Cloud computing hype being challenged by fog
By Michael Hennigan, Finfacts founder and editor
May 22, 2014 - 3:24 AM

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Cloud computing has generated a lot of hype in recent years and the proliferation of smartphone and tablets devices has made many people aware of storage in a 'cloud' but as the use of remote computing grows, the limitations are becoming more obvious and Cisco, the internet infrastructure firm, is promoting what its calls fog computing.

Christopher Mims, the new technology columnist of The Wall Street Journal who joined from Quartz, in his first column this week writes that whereas the cloud is "up there" in the sky somewhere, distant and remote and deliberately abstracted, the "fog" is close to the ground, right where things are getting done.

Mims says there is a problem with bandwidth and the limitations of wireless and 3G/ 4G mobile networks - - as any smartphone owner who uses a 'personal hotspot' knows.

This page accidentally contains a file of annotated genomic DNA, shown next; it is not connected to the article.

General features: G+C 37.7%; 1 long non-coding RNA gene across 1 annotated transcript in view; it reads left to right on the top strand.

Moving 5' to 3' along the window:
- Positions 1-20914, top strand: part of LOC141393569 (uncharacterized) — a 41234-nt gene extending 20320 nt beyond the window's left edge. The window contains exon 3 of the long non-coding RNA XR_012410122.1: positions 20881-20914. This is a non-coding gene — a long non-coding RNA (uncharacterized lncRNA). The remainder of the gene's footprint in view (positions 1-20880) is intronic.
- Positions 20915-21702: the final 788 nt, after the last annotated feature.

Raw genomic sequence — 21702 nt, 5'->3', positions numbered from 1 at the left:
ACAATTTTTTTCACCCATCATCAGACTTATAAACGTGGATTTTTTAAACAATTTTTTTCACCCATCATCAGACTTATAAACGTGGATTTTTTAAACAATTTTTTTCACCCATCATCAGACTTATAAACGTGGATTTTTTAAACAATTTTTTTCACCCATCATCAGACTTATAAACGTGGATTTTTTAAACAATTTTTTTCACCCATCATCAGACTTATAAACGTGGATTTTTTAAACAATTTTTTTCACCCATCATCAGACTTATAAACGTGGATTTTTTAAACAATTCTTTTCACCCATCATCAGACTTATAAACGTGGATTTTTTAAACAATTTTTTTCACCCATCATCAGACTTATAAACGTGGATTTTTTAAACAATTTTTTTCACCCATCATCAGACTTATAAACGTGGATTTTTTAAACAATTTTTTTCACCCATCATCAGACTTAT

Cisco sees a solution in not powerful servers, but weaker and more dispersed computers of the type that are being developed for appliances, factories, cars, street lights and "every other piece of our material culture."

New commercial aircraft alone generate a huge amount of data and Christopher Mims concludes: "Until the US gets the fast wireless and wired Internet it deserves, computing things as close to the user as possible is going to be critical to making the Internet of Things responsive enough to be usable."

Fog computing is described here and here [pdf] by Cisco. 

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